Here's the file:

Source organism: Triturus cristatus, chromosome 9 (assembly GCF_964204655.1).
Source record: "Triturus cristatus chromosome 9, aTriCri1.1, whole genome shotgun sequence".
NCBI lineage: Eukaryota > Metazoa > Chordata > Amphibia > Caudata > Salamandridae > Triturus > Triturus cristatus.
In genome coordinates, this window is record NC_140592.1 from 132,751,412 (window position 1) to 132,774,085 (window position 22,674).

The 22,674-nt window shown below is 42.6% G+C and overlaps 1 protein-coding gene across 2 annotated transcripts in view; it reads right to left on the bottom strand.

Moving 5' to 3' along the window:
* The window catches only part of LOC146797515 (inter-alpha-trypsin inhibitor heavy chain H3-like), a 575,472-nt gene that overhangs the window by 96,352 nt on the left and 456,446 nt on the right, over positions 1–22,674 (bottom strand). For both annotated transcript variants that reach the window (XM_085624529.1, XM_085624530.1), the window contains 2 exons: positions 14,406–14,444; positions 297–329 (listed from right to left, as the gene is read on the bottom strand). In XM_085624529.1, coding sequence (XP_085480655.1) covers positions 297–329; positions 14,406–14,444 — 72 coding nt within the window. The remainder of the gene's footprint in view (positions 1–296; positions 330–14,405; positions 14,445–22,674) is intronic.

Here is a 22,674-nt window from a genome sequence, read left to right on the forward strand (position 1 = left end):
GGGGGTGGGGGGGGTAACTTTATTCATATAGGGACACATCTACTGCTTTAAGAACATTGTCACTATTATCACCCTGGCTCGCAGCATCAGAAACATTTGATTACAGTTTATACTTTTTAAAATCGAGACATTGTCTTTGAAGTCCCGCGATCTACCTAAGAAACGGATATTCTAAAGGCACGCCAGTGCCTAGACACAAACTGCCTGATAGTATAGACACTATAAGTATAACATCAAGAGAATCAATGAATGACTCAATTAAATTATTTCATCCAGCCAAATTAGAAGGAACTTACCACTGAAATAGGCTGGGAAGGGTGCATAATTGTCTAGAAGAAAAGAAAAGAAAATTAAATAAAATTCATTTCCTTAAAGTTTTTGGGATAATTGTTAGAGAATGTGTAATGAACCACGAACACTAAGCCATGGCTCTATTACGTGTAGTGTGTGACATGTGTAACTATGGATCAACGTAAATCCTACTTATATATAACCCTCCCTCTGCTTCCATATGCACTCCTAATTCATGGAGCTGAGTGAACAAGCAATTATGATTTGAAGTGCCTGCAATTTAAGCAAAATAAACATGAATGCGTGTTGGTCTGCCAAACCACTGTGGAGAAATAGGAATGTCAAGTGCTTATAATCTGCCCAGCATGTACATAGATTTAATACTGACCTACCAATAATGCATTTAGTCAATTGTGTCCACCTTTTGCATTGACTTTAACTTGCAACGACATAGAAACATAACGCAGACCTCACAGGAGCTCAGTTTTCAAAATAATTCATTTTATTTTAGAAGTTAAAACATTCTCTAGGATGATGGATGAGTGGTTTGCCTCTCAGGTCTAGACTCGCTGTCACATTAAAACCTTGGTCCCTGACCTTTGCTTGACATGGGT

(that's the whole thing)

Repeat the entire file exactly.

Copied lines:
Source organism: Triturus cristatus, chromosome 9 (assembly GCF_964204655.1).
Source record: "Triturus cristatus chromosome 9, aTriCri1.1, whole genome shotgun sequence".
NCBI lineage: Eukaryota > Metazoa > Chordata > Amphibia > Caudata > Salamandridae > Triturus > Triturus cristatus.
In genome coordinates, this window is record NC_140592.1 from 132,751,412 (window position 1) to 132,774,085 (window position 22,674).

The 22,674-nt window shown below is 42.6% G+C and overlaps 1 protein-coding gene across 2 annotated transcripts in view; it reads right to left on the bottom strand.

Moving 5' to 3' along the window:
* The window catches only part of LOC146797515 (inter-alpha-trypsin inhibitor heavy chain H3-like), a 575,472-nt gene that overhangs the window by 96,352 nt on the left and 456,446 nt on the right, over positions 1–22,674 (bottom strand). For both annotated transcript variants that reach the window (XM_085624529.1, XM_085624530.1), the window contains 2 exons: positions 14,406–14,444; positions 297–329 (listed from right to left, as the gene is read on the bottom strand). In XM_085624529.1, coding sequence (XP_085480655.1) covers positions 297–329; positions 14,406–14,444 — 72 coding nt within the window. The remainder of the gene's footprint in view (positions 1–296; positions 330–14,405; positions 14,445–22,674) is intronic.

Here is a 22,674-nt window from a genome sequence, read left to right on the forward strand (position 1 = left end):
GGGGGTGGGGGGGGTAACTTTATTCATATAGGGACACATCTACTGCTTTAAGAACATTGTCACTATTATCACCCTGGCTCGCAGCATCAGAAACATTTGATTACAGTTTATACTTTTTAAAATCGAGACATTGTCTTTGAAGTCCCGCGATCTACCTAAGAAACGGATATTCTAAAGGCACGCCAGTGCCTAGACACAAACTGCCTGATAGTATAGACACTATAAGTATAACATCAAGAGAATCAATGAATGACTCAATTAAATTATTTCATCCAGCCAAATTAGAAGGAACTTACCACTGAAATAGGCTGGGAAGGGTGCATAATTGTCTAGAAGAAAAGAAAAGAAAATTAAATAAAATTCATTTCCTTAAAGTTTTTGGGATAATTGTTAGAGAATGTGTAATGAACCACGAACACTAAGCCATGGCTCTATTACGTGTAGTGTGTGACATGTGTAACTATGGATCAACGTAAATCCTACTTATATATAACCCTCCCTCTGCTTCCATATGCACTCCTAATTCATGGAGCTGAGTGAACAAGCAATTATGATTTGAAGTGCCTGCAATTTAAGCAAAATAAACATGAATGCGTGTTGGTCTGCCAAACCACTGTGGAGAAATAGGAATGTCAAGTGCTTATAATCTGCCCAGCATGTACATAGATTTAATACTGACCTACCAATAATGCATTTAGTCAATTGTGTCCACCTTTTGCATTGACTTTAACTTGCAACGACATAGAAACATAACGCAGACCTCACAGGAGCTCAGTTTTCAAAATAATTCATTTTATTTTAGAAGTTAAAACATTCTCTAGGATGATGGATGAGTGGTTTGCCTCTCAGGTCTAGACTCGCTGTCACATTAAAACCTTGGTCCCTGACCTTTGCTTGACATGGGT